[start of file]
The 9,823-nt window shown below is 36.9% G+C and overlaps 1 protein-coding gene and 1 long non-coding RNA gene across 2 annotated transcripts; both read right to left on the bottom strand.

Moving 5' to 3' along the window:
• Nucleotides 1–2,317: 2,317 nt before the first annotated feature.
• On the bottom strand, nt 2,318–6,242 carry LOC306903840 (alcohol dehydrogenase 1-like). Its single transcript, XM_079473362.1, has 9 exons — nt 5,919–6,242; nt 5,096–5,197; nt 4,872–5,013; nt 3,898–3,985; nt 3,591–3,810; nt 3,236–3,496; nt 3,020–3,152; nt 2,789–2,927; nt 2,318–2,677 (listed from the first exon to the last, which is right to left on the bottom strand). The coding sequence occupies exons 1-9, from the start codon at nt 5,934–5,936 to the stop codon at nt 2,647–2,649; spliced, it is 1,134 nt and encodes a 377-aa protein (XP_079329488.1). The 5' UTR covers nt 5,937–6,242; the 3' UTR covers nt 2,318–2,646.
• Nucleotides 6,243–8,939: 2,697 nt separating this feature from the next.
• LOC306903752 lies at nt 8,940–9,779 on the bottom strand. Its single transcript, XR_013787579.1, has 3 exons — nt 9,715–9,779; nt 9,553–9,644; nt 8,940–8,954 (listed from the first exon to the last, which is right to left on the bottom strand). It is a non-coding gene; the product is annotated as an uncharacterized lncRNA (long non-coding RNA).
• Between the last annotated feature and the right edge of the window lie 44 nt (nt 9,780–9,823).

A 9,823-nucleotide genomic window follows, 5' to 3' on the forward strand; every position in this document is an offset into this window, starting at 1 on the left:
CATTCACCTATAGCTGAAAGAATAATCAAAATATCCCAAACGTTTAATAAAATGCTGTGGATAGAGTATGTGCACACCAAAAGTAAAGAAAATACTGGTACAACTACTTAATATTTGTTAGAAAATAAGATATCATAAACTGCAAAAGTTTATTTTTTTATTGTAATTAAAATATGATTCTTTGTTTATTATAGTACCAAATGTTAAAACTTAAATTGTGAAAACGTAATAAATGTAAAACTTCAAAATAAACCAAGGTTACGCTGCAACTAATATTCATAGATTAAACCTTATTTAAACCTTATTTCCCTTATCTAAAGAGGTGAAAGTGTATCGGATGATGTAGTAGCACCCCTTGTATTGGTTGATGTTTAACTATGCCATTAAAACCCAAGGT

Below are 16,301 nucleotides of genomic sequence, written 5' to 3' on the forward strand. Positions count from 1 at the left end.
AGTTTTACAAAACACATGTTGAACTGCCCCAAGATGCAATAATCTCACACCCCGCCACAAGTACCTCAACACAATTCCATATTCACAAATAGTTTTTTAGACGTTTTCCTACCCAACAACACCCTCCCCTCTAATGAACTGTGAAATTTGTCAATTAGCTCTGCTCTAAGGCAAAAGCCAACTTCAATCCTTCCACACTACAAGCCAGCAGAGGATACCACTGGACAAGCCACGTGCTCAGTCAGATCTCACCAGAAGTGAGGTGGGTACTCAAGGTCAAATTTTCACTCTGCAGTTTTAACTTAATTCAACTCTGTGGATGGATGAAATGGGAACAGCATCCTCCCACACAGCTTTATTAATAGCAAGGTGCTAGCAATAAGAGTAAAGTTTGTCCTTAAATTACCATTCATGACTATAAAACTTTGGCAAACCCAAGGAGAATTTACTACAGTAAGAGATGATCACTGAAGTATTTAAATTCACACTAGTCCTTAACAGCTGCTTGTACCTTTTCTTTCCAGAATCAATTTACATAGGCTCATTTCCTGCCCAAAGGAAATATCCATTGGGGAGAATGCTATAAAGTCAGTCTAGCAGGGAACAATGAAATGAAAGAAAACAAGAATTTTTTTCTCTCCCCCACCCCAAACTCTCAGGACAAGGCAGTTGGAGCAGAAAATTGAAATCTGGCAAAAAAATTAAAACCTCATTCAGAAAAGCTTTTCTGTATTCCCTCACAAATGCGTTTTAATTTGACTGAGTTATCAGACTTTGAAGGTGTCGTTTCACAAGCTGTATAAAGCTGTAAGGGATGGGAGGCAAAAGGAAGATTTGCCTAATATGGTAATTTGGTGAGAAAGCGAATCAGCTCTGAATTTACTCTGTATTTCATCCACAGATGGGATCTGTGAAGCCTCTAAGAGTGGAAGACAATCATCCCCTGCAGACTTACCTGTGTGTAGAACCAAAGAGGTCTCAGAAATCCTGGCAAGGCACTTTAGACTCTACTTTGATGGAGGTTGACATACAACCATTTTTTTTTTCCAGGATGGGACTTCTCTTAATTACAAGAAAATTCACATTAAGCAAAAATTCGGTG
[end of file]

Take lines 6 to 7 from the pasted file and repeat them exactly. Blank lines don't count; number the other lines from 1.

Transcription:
• LOC306903752 lies at nt 8,940–9,779 on the bottom strand. Its single transcript, XR_013787579.1, has 3 exons — nt 9,715–9,779; nt 9,553–9,644; nt 8,940–8,954 (listed from the first exon to the last, which is right to left on the bottom strand). It is a non-coding gene; the product is annotated as an uncharacterized lncRNA (long non-coding RNA).
• Between the last annotated feature and the right edge of the window lie 44 nt (nt 9,780–9,823).